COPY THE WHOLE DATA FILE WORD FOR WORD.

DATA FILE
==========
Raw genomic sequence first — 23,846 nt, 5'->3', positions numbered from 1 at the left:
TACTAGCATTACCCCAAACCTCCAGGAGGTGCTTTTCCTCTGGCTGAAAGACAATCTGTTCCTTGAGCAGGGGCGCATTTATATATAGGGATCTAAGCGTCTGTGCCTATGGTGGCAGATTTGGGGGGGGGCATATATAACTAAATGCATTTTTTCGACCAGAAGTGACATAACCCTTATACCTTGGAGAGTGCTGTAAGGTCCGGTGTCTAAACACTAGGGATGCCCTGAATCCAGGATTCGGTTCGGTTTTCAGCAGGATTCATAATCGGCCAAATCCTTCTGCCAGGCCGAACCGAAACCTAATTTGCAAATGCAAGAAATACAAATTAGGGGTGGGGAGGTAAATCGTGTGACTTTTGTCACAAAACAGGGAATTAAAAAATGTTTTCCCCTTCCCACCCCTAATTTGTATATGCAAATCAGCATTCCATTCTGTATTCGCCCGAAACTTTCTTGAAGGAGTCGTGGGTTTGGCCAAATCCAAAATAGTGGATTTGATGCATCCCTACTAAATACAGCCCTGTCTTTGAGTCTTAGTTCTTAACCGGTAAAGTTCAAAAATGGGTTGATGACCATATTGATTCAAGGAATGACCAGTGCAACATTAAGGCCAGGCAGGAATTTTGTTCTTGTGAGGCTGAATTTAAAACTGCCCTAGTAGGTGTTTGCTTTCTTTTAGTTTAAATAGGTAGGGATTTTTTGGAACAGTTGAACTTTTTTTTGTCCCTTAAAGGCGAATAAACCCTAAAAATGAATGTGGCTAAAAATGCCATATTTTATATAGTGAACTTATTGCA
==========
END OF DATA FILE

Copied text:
Raw genomic sequence first — 23,846 nt, 5'->3', positions numbered from 1 at the left:
TACTAGCATTACCCCAAACCTCCAGGAGGTGCTTTTCCTCTGGCTGAAAGACAATCTGTTCCTTGAGCAGGGGCGCATTTATATATAGGGATCTAAGCGTCTGTGCCTATGGTGGCAGATTTGGGGGGGGGCATATATAACTAAATGCATTTTTTCGACCAGAAGTGACATAACCCTTATACCTTGGAGAGTGCTGTAAGGTCCGGTGTCTAAACACTAGGGATGCCCTGAATCCAGGATTCGGTTCGGTTTTCAGCAGGATTCATAATCGGCCAAATCCTTCTGCCAGGCCGAACCGAAACCTAATTTGCAAATGCAAGAAATACAAATTAGGGGTGGGGAGGTAAATCGTGTGACTTTTGTCACAAAACAGGGAATTAAAAAATGTTTTCCCCTTCCCACCCCTAATTTGTATATGCAAATCAGCATTCCATTCTGTATTCGCCCGAAACTTTCTTGAAGGAGTCGTGGGTTTGGCCAAATCCAAAATAGTGGATTTGATGCATCCCTACTAAATACAGCCCTGTCTTTGAGTCTTAGTTCTTAACCGGTAAAGTTCAAAAATGGGTTGATGACCATATTGATTCAAGGAATGACCAGTGCAACATTAAGGCCAGGCAGGAATTTTGTTCTTGTGAGGCTGAATTTAAAACTGCCCTAGTAGGTGTTTGCTTTCTTTTAGTTTAAATAGGTAGGGATTTTTTGGAACAGTTGAACTTTTTTTTGTCCCTTAAAGGCGAATAAACCCTAAAAATGAATGTGGCTAAAAATGCCATATTTTATATAGTGAACTTATTGCA